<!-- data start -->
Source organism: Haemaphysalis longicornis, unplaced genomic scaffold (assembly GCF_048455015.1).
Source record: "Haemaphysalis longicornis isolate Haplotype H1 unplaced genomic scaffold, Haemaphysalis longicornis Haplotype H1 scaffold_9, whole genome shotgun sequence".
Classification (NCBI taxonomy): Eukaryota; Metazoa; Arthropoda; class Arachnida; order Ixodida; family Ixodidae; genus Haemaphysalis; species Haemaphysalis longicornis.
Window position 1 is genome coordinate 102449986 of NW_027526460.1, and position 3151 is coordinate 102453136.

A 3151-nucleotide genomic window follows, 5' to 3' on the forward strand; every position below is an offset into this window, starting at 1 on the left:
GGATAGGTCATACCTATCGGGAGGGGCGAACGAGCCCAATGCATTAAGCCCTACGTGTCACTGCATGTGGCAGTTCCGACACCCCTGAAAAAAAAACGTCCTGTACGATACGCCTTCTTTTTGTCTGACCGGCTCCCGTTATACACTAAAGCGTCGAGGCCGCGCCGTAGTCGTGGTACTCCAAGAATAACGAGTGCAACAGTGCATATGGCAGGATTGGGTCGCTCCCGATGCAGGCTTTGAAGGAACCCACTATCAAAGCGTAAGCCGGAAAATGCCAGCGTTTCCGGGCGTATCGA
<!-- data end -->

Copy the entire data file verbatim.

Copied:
Source organism: Haemaphysalis longicornis, unplaced genomic scaffold (assembly GCF_048455015.1).
Source record: "Haemaphysalis longicornis isolate Haplotype H1 unplaced genomic scaffold, Haemaphysalis longicornis Haplotype H1 scaffold_9, whole genome shotgun sequence".
Classification (NCBI taxonomy): Eukaryota; Metazoa; Arthropoda; class Arachnida; order Ixodida; family Ixodidae; genus Haemaphysalis; species Haemaphysalis longicornis.
Window position 1 is genome coordinate 102449986 of NW_027526460.1, and position 3151 is coordinate 102453136.

A 3151-nucleotide genomic window follows, 5' to 3' on the forward strand; every position below is an offset into this window, starting at 1 on the left:
GGATAGGTCATACCTATCGGGAGGGGCGAACGAGCCCAATGCATTAAGCCCTACGTGTCACTGCATGTGGCAGTTCCGACACCCCTGAAAAAAAAACGTCCTGTACGATACGCCTTCTTTTTGTCTGACCGGCTCCCGTTATACACTAAAGCGTCGAGGCCGCGCCGTAGTCGTGGTACTCCAAGAATAACGAGTGCAACAGTGCATATGGCAGGATTGGGTCGCTCCCGATGCAGGCTTTGAAGGAACCCACTATCAAAGCGTAAGCCGGAAAATGCCAGCGTTTCCGGGCGTATCGA